1. Throw the ball, throw your name: One person in the circle has an imaginary ball. It can be like a tennis ball. He/she should be very specific about the size and the type of the ball. The person with the ball throws it to someone else across the circle. It is essential to make eye contact with the chosen person before throwing the imaginary ball to him/her. The other person catches it and chooses another person and so on. It is important not to catch the ball before it arrives. After players throw the ball they should relax their arm, so it should be obvious that they are not holding it anymore.

What we are exploring: 

  • Moments of giving and receiving 

Once everybody understands the rule of throwing the ball, we add our names. So, we are throwing our names together with the ball. Same rules. Make eye contact and be specific about the moments of giving and receiving. While playing, we are also learning each other’s name. 

First, we “throw” our own name when we throw the ball. Later, when we are more familiar with each other’s names, we throw the name of the person we choose. Imagine that our voice is a ball. We are throwing our voices across the circle! Also, our voice needs to be as strong as the throwing movement so that it can reach a distant partner across the circle. As the game proceeds we can speed up. Remind the group that as we add new elements to the exercise, they still need to keep the previous quality that was practised.

What we are exploring:

  • Memory
  • Sound of our voices
  • Precision of our movements
  • Awareness of any single moment
  • Keeping up with many assignments at the same time 

2. Clapping: Form a circle having equal distances between each person. Turn to one side with a clap and send the clap to the person next to you. You must create eye contact when doing that. Your neighbour receives the clap keeping the eye contact and sends it to the next one in the same direction. Nobody talks! In this way, the clap travels around the circle. You should emphasize that we want to reach the point at which the rhythm of the claps and the level of the sound are equal in the circle. This takes a bit of time. Once you achieve this, you can challenge players to change the direction of clapping: “Now we can hear that the rhythm is equal. As a next step you will change the direction.” Then you challenge anyone from the group to change the direction. After this point the direction can be changed by anyone at any time.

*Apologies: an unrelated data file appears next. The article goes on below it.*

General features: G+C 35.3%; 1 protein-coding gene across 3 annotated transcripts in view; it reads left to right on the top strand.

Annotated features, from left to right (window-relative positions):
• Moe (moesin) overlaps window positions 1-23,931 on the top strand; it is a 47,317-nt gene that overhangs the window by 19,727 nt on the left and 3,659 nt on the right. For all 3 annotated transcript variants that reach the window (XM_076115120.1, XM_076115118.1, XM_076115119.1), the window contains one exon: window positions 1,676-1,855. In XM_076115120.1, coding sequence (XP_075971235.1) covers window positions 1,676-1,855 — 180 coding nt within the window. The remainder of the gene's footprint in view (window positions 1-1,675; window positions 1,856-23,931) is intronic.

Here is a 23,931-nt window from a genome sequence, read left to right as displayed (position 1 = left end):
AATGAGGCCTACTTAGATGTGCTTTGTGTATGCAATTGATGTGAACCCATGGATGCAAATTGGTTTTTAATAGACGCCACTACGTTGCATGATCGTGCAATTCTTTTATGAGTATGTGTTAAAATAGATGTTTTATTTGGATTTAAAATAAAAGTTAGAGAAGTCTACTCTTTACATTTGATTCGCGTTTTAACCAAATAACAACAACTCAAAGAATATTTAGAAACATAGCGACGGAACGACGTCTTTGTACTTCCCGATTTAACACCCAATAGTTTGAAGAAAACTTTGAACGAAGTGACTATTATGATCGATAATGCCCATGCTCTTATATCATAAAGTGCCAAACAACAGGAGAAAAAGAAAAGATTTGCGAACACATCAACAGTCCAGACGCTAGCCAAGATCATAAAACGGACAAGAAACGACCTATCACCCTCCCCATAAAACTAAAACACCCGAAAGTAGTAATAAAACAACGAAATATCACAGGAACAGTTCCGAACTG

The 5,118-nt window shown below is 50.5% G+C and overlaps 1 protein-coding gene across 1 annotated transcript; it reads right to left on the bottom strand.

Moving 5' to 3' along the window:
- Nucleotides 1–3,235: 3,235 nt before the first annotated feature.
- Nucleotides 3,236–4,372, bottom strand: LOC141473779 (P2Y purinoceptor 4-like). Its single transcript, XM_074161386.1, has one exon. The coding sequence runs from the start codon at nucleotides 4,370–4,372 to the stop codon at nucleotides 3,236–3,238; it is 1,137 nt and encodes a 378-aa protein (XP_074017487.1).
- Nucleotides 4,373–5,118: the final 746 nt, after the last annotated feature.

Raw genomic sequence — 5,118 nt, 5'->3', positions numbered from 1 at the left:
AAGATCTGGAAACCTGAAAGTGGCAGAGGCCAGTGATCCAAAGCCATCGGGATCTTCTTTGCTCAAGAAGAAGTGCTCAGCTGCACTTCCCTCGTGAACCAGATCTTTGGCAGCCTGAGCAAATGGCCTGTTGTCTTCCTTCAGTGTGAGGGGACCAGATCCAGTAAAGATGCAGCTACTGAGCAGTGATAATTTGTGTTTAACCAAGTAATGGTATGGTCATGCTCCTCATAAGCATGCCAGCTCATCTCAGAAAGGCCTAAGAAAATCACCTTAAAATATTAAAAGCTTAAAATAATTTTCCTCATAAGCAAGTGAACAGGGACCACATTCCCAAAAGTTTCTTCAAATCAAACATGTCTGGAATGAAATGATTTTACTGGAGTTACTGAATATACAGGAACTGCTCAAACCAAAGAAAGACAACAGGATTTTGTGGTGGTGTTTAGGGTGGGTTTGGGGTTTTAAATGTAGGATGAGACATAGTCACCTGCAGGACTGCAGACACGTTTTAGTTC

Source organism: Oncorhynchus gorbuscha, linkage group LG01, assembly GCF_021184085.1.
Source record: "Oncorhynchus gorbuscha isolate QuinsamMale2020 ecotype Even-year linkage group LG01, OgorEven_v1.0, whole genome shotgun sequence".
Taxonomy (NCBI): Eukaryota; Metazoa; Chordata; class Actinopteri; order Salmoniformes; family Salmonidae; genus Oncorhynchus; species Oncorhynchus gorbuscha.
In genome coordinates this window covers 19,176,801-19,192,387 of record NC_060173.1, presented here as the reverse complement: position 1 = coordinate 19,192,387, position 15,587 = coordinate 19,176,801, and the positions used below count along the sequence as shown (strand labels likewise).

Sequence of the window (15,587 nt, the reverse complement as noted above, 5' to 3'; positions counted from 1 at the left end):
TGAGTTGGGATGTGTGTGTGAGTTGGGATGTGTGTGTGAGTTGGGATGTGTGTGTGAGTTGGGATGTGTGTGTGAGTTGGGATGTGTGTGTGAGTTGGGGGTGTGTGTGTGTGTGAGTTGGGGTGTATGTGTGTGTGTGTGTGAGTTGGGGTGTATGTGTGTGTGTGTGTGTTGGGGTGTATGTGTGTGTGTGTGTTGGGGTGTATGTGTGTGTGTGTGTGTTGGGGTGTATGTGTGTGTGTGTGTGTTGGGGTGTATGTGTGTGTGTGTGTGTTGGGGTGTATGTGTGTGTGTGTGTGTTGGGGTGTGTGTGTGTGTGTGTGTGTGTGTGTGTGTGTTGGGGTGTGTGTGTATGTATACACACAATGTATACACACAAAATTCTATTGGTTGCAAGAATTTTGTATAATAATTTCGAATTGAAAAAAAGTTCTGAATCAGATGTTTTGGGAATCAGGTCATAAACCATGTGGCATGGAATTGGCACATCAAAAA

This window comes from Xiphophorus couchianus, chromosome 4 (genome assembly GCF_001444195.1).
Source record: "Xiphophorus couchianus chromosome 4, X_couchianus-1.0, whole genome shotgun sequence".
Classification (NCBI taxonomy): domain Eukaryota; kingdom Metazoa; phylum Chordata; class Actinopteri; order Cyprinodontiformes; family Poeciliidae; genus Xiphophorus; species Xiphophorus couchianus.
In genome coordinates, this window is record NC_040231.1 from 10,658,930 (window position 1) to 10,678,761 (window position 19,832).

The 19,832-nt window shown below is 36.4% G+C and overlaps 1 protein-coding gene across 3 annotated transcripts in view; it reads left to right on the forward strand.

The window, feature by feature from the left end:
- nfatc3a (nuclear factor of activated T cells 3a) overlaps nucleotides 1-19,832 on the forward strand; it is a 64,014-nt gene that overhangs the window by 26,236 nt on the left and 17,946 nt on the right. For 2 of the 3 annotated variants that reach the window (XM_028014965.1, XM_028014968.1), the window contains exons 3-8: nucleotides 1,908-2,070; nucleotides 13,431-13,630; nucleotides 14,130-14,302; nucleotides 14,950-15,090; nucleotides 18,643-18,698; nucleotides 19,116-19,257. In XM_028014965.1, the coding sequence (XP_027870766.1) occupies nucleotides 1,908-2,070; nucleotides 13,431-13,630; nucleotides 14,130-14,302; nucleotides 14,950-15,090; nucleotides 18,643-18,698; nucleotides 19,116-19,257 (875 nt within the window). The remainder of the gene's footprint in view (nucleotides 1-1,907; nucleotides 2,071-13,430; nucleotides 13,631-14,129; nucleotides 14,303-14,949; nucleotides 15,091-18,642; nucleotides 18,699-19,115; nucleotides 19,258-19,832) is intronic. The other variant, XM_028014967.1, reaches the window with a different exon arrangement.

What we are exploring: 

  • Listening as a tool of communication
  • Awareness of any single moment
  • Clapping as the only way of communication

3. Samurai game: One of the participants in the circle becomes a samurai. This person holds an imaginary sword with both hands above his/her head. Then he/she chooses another person in the circle and “attacks” by moving only his/her hands (with the imaginary sword) top down and shouts: HO! The one who is attacked brings his/her imaginary sword above his/her head to defend himself/herself and says loudly: KAI! Then two people standing at two sides of the attacked member also attack him/her with their imaginary swords by “cutting him/her in half” and shouting: DO! Then the attacked person becomes the next samurai, lifts both arms above his/her head and chooses another target to attack across the circle.

What we are exploring: 

  • Awareness of any single moment
  • Ongoing process of giving and receiving
  • Connection between voice and body

4. Tribe: One of the participants in the circle becomes a tribal chief. He/she should take a step ahead and make a very short speech in a made-up language. The others in the circle become the tribe members and one by one repeat the leader’s speech, also using his/her gestures accompanying the speech. The speech and the gestures should be as precise as possible. To make the others comfortable, you can go first. Each tribe member repeats your speech. Then the person next to you becomes the leader and again everybody repeats one by one. It goes around in the circle in this way. Stress that all members should repeat all elements as precisely as possible including the rhythm, atmosphere, etc. Go as many times as needed in the circle until you see that there is a significant improvement in the quality of speeches, level of voices, and combination with movements. 

What we are exploring: 

  • Combination of movement and voice
  • Trusting our own creativity
  • Respecting other people’s expressions
  • Importance of quality
  • Ability to do many tasks at the same time
  • Listening and observing
  • Learning from each other 

5. The Queen: Spread the chairs around the room. The number of chairs should be equal to the number of participants. One person will play the Queen and the others will be her subjects. The Queen is standing while the others are seated. She aims to get a seat, but she is allowed to move only very slowly while doing a waving gesture. Other seated members constantly change their chairs very quickly and try to keep the Queen standing. So, when the Queen approaches an empty chair, one of the subjects goes there and occupies it. The subjects try to surprise the Queen as much as possible. They do it until the Queen succeeds in reaching an empty chair. Then the person who could not manage to occupy the chair becomes the next Queen.

What we are exploring: 

  • Awareness of any single moment
  • Communication without using words
  • A perfect example of what you mean by the term “obstacle” (i.e. the Queen is not allowed to move quickly) 

Extreme listening and embracing the obstacle

I think of “extreme listening” as the major condition to enter the world of creation, and “embracing the obstacle” as the key for translating the world around you into a theatrical language. 

To give you concrete examples, I will point to the presence of “obstacles” in games and exercises that will be described.